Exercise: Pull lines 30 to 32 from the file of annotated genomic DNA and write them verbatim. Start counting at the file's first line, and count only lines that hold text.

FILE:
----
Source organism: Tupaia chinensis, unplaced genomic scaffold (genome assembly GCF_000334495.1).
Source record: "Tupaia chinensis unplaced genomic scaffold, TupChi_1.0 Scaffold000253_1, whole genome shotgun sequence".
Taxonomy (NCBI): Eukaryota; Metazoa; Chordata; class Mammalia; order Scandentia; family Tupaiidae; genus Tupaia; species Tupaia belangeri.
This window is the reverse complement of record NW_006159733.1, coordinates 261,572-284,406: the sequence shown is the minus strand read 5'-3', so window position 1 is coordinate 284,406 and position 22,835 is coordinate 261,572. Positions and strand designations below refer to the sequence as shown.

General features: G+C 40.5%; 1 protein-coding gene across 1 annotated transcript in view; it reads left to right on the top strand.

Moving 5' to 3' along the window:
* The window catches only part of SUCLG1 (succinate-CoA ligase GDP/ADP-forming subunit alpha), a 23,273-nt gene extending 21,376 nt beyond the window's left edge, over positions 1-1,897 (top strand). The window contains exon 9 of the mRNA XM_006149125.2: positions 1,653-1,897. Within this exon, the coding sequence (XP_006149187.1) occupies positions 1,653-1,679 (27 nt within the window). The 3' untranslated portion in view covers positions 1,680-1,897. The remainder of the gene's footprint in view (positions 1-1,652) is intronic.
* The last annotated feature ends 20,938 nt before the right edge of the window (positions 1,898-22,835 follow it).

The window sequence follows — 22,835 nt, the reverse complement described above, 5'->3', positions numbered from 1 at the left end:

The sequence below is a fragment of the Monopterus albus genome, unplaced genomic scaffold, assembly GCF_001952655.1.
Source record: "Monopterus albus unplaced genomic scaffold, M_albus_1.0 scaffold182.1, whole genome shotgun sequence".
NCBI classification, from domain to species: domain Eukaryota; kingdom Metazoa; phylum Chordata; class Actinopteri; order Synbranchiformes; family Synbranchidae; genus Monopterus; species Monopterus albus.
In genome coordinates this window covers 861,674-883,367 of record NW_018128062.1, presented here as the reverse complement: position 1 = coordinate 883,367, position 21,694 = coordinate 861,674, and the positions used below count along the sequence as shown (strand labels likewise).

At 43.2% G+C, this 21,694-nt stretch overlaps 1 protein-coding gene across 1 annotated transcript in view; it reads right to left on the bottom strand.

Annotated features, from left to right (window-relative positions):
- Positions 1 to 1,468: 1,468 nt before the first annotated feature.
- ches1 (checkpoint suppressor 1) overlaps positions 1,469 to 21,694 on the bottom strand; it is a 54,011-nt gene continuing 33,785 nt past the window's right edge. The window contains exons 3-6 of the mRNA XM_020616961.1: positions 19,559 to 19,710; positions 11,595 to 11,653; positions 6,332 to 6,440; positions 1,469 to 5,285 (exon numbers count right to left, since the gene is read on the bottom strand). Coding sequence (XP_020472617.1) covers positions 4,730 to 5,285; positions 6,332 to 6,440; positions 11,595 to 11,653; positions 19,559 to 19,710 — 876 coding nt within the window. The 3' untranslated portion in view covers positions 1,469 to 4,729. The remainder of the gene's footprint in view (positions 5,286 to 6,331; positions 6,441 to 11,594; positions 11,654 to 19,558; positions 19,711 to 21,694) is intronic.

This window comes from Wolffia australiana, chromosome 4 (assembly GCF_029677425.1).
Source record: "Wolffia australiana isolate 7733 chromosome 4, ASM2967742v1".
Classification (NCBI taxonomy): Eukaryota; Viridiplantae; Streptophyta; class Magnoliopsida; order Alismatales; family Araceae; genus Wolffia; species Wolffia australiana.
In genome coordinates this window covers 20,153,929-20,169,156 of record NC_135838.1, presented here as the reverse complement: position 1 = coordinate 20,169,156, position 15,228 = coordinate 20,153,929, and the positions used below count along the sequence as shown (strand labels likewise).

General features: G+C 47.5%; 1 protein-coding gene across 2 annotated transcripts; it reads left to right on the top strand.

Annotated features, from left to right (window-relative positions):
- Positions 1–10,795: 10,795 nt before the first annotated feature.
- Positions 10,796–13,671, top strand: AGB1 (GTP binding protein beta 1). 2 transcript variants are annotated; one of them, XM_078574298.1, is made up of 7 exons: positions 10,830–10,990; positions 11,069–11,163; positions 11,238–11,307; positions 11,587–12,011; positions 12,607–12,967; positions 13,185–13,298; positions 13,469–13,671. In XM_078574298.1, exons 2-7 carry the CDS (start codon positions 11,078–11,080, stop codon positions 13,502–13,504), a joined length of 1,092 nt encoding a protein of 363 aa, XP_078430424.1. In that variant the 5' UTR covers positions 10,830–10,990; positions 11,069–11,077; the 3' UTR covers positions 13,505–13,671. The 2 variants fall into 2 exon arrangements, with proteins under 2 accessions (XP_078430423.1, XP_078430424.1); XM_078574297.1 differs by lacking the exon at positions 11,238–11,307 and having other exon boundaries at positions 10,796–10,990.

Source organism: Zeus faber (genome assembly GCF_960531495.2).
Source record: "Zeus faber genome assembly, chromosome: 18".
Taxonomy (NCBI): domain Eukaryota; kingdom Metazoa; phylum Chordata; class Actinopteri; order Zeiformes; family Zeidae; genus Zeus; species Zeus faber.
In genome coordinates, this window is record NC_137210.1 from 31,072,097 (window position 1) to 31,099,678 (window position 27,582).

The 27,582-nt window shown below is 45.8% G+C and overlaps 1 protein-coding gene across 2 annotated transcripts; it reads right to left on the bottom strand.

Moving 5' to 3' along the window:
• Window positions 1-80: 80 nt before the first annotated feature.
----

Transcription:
The 27,582-nt window shown below is 45.8% G+C and overlaps 1 protein-coding gene across 2 annotated transcripts; it reads right to left on the bottom strand.

Moving 5' to 3' along the window:
• Window positions 1-80: 80 nt before the first annotated feature.